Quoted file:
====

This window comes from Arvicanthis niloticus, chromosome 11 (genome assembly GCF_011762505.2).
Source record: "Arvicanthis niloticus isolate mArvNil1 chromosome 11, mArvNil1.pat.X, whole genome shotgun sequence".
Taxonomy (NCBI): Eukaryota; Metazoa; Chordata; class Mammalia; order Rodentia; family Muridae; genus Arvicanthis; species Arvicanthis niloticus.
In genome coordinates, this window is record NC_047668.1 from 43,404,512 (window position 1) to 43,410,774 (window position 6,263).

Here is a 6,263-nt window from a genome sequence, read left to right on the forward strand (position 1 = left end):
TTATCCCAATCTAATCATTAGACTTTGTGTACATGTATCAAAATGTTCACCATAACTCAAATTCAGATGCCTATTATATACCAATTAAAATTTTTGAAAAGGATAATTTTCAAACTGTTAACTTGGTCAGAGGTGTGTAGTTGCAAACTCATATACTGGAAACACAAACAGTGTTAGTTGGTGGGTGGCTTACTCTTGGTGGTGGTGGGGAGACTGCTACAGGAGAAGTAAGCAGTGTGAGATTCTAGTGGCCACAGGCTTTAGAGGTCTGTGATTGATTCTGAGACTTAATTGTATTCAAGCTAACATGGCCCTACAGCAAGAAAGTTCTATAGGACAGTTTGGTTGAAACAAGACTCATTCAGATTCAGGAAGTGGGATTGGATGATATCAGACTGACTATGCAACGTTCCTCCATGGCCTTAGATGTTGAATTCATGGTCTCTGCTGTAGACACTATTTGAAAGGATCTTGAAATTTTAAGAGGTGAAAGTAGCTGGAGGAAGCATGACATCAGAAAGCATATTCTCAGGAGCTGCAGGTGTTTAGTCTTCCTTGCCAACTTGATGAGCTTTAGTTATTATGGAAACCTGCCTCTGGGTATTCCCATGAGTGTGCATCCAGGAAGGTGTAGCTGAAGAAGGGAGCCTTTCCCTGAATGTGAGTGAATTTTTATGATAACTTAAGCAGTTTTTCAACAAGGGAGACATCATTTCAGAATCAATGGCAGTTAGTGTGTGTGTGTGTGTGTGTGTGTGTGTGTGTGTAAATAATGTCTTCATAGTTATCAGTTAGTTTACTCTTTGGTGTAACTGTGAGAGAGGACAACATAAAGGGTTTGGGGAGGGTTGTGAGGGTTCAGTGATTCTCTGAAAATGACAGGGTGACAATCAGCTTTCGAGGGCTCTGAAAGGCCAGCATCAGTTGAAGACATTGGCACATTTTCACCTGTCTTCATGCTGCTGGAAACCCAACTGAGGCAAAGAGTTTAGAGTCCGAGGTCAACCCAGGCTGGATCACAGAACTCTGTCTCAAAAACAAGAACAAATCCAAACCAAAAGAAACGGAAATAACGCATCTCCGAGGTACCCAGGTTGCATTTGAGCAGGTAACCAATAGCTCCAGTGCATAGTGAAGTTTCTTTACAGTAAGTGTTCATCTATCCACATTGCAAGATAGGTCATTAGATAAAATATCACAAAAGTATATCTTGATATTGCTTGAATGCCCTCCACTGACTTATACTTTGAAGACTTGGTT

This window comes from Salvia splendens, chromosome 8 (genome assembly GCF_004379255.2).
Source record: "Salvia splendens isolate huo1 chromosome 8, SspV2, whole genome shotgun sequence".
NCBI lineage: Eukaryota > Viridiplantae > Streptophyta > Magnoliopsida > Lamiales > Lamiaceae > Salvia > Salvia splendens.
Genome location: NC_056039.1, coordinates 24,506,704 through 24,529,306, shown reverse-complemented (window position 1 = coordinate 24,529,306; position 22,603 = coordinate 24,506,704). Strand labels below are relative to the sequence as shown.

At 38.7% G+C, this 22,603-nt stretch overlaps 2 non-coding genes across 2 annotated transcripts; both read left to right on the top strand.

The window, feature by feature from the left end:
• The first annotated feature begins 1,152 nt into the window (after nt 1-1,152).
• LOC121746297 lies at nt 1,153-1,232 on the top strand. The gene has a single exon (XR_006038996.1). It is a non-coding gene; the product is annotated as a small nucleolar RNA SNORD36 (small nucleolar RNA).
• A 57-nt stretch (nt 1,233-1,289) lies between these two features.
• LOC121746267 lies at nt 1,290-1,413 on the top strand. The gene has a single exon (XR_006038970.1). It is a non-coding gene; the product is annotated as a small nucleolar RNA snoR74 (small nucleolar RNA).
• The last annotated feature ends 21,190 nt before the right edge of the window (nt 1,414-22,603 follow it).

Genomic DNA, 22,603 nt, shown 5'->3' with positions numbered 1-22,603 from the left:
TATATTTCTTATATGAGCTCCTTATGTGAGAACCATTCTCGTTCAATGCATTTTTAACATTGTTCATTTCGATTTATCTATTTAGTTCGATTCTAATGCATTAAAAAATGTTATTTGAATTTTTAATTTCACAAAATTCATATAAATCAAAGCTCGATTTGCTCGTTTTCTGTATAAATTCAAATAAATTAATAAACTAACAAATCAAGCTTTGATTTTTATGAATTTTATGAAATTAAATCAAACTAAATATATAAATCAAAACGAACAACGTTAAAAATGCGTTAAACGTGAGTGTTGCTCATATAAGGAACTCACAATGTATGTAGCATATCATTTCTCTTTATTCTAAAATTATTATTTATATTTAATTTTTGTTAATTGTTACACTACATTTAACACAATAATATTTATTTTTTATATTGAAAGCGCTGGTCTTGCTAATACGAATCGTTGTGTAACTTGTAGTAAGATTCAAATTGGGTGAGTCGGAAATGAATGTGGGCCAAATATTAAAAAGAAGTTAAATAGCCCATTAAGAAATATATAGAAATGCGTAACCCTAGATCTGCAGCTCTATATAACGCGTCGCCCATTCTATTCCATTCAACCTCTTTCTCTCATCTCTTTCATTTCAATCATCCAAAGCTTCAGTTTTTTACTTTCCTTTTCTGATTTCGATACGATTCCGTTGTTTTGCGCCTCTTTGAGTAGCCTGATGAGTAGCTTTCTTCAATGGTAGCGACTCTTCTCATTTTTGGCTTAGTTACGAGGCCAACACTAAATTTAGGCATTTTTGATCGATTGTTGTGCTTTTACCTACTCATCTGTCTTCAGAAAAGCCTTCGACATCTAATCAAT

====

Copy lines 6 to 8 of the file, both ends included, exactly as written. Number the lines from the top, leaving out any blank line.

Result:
TTATCCCAATCTAATCATTAGACTTTGTGTACATGTATCAAAATGTTCACCATAACTCAAATTCAGATGCCTATTATATACCAATTAAAATTTTTGAAAAGGATAATTTTCAAACTGTTAACTTGGTCAGAGGTGTGTAGTTGCAAACTCATATACTGGAAACACAAACAGTGTTAGTTGGTGGGTGGCTTACTCTTGGTGGTGGTGGGGAGACTGCTACAGGAGAAGTAAGCAGTGTGAGATTCTAGTGGCCACAGGCTTTAGAGGTCTGTGATTGATTCTGAGACTTAATTGTATTCAAGCTAACATGGCCCTACAGCAAGAAAGTTCTATAGGACAGTTTGGTTGAAACAAGACTCATTCAGATTCAGGAAGTGGGATTGGATGATATCAGACTGACTATGCAACGTTCCTCCATGGCCTTAGATGTTGAATTCATGGTCTCTGCTGTAGACACTATTTGAAAGGATCTTGAAATTTTAAGAGGTGAAAGTAGCTGGAGGAAGCATGACATCAGAAAGCATATTCTCAGGAGCTGCAGGTGTTTAGTCTTCCTTGCCAACTTGATGAGCTTTAGTTATTATGGAAACCTGCCTCTGGGTATTCCCATGAGTGTGCATCCAGGAAGGTGTAGCTGAAGAAGGGAGCCTTTCCCTGAATGTGAGTGAATTTTTATGATAACTTAAGCAGTTTTTCAACAAGGGAGACATCATTTCAGAATCAATGGCAGTTAGTGTGTGTGTGTGTGTGTGTGTGTGTGTGTGTGTAAATAATGTCTTCATAGTTATCAGTTAGTTTACTCTTTGGTGTAACTGTGAGAGAGGACAACATAAAGGGTTTGGGGAGGGTTGTGAGGGTTCAGTGATTCTCTGAAAATGACAGGGTGACAATCAGCTTTCGAGGGCTCTGAAAGGCCAGCATCAGTTGAAGACATTGGCACATTTTCACCTGTCTTCATGCTGCTGGAAACCCAACTGAGGCAAAGAGTTTAGAGTCCGAGGTCAACCCAGGCTGGATCACAGAACTCTGTCTCAAAAACAAGAACAAATCCAAACCAAAAGAAACGGAAATAACGCATCTCCGAGGTACCCAGGTTGCATTTGAGCAGGTAACCAATAGCTCCAGTGCATAGTGAAGTTTCTTTACAGTAAGTGTTCATCTATCCACATTGCAAGATAGGTCATTAGATAAAATATCACAAAAGTATATCTTGATATTGCTTGAATGCCCTCCACTGACTTATACTTTGAAGACTTGGTT

This window comes from Salvia splendens, chromosome 8 (genome assembly GCF_004379255.2).
Source record: "Salvia splendens isolate huo1 chromosome 8, SspV2, whole genome shotgun sequence".